Contact: Chris Smith


Higher than normal concentrations of endangered leatherback sea turtles migrating along the East Coast between Tybee Island, Ga., and Cape Romain, S.C., have triggered increased protections under the Endangered Species Act that affect shrimp fishermen operating in the area.

The South Carolina Department of Natural Resources recently completed aerial surveys that show leatherback sea turtle concentrations greater than 10 turtles per 50 nautical miles off the coast between Tybee Island, Ga., and Cape Romain, S.C. Because of the survey results, and given the leatherback turtles' endangered status under the ESA, the National Marine Fisheries Service is establishing a temporary leatherback conservation zone through a procedure provided in a 1995 sea turtle conservation rule. The rule established all inshore and offshore waters from Cape Canaveral, Fla., to the North Carolina-Virginia border as a leatherback conservation zone and provides for short-term closures of areas in that zone to shrimp fishermen unless they modify their gear.

Consequently, the Fisheries Service will issue a notice within the next week that prohibits fishing by shrimp trawl in statistical zone 32, which runs from approximately Tybee Island, Ga. to Cape Romain, S.C., unless shrimpers' nets are equipped with TEDs that have escape openings large enough to enable leatherback sea turtles to escape. Zone 32 is expected to reopen in two weeks.

Because of their very large size, leatherback sea turtles cannot escape from the standard size TED openings. Unless shrimpers use specially modified TEDs, leatherback turtles captured in their trawls may drown.

The leatherback modification to TEDs entails the enlargement of the escape opening and may be accomplished as follows:

Parker (soft) TED

A horizontal cut extending from the attachment of one side of the deflector panel to the trawl to the attachment of the other side must be made in a single row of meshes across the top of the trawl and measure at least 96 inches in taut width. All trawl webbing above the deflector panel, between the cut and deflector panel edges must be removed. A rectangular flap of nylon webbing not larger than 2 inches stretched mesh may be sewn to the forward edge of the escape opening. The width of the flap must not be larger than the width of the forward edge of the escape opening. The flap must not extend more than 12 inches beyond the rear point of the escape opening. [See 50 CFR 223.207(c)(1)(iv)(B), formerly 50 CFR 227.72(e)(4)(iii)(A)(4)(ii)]

Single-grid hard TED

An exit hole must be cut in the extension forward of the TED frame 26 inches deep on each side, by 83 inches across. Excess webbing is removed by cutting across ½ mesh forward of the TED frame. The exit hole cover is made by cutting a 133-inch by 58-inch piece of webbing no smaller than 1 ½ inch stretch mesh and no larger than 1 5/8 inch stretch mesh. The 133-inch edge of the cover is attached to the forward edge of the opening 83-inch edge with a sewing sequence of 3:2. The cover should overlap 5 inches of the exit hole on each side. The side of the cover is attached, maintaining the 5-inch overlap, to the side of the opening by sewing 28 inches of the cover to 26 inches of the opening forward of the TED frame and by sewing 15 inches of the cover to 15 inches of the extension behind the TED frame. The cover may extend no more than 24 inches behind the posterior edge of the TED frame. The circumference of the exit opening must be 142 inches when stretched. If an accelerator funnel is used with a single-grid hard TED, modified as above, it must also have a minimum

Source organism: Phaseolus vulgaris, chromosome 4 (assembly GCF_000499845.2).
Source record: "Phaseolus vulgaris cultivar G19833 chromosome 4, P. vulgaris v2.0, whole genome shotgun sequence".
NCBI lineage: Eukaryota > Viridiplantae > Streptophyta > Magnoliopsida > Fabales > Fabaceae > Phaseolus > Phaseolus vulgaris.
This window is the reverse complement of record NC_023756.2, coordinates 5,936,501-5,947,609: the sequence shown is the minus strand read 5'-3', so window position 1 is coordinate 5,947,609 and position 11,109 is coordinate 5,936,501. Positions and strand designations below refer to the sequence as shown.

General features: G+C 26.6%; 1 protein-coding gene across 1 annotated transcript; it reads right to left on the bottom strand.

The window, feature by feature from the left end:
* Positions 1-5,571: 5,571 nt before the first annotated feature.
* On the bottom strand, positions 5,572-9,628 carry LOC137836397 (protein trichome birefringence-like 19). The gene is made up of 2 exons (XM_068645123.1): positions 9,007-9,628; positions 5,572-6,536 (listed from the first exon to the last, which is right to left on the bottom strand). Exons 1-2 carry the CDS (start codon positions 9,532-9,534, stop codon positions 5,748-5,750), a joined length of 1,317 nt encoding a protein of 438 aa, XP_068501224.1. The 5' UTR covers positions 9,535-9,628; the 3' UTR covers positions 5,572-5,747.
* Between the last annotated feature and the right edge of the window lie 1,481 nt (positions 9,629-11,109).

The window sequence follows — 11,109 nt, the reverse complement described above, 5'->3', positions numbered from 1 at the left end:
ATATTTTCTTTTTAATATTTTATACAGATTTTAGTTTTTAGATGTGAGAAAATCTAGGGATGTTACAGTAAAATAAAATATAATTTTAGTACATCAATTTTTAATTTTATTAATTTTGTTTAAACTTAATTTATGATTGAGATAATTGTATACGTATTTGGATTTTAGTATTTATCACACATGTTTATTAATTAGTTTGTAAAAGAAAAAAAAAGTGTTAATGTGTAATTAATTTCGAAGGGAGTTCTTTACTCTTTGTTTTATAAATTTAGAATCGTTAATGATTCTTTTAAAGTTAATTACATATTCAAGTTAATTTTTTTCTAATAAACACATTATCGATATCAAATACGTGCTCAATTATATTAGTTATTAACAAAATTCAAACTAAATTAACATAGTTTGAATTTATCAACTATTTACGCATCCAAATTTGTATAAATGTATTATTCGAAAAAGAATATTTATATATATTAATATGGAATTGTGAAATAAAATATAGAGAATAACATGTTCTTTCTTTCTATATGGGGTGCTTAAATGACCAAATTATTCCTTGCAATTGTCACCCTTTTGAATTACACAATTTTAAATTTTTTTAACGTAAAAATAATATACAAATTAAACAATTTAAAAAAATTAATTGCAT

circumference of 142 inches. [See 50 CFR 223.207(a)(7)(ii)(B), formerly 50 CFR 227.72(e)(4)(i)(G)(2)(ii)]

The Fisheries Service is also asking that all shrimpers use TEDs with leatherback modifications or avoid the area between Tybee Island, Ga. and Cape Romain, S.C. prior to the temporary closure. Area shrimp fishermen enjoy one of the highest TED compliance rates in the country.

All six species of sea turtles found in U.S. waters are protected under the Endangered Species Act of 1973. The hawksbill, Kemp's ridley, and leatherback sea turtles are listed as endangered under the ESA. The loggerhead, green and olive ridley sea turtles are listed as threatened, with some exceptions: breeding populations of green sea turtles in Florida and on the Pacific coast of Mexico, and breeding populations of olive ridley sea turtles on the Pacific coast of Mexico are listed as endangered.

The leatherback is the largest sea turtle. Some individuals have attained a shell length of six feet and weights of 1,400 pounds. They are highly migratory and are found in U.S. waters of the Pacific, Gulf of Mexico, and the Eastern seaboard. They feed primarily on jellyfish and may come into shallow waters if there is an abundance of jellyfish nearshore.

Concerned citizens may report fishery violations during weekly business hours of 8:00 a.m. - 4:30 p.m. Eastern, to its Southeast Region Law Enforcement Division at (727) 570-5344, or after hours and weekends at its National Enforcement Hotline at (800) 853-1964.

This and other Southeast Regional news releases and fishery bulletins are available on the region's Internet home page: or NOAA's Internet home page,

NOAA's Fisheries Service is an agency of the Commerce Department's National Oceanic and Atmospheric Administration. The agency conducts scientific research and provides services and products to support fisheries management, fisheries development, trade and industry assistance, enforcement, and protected species and habitat conservation programs.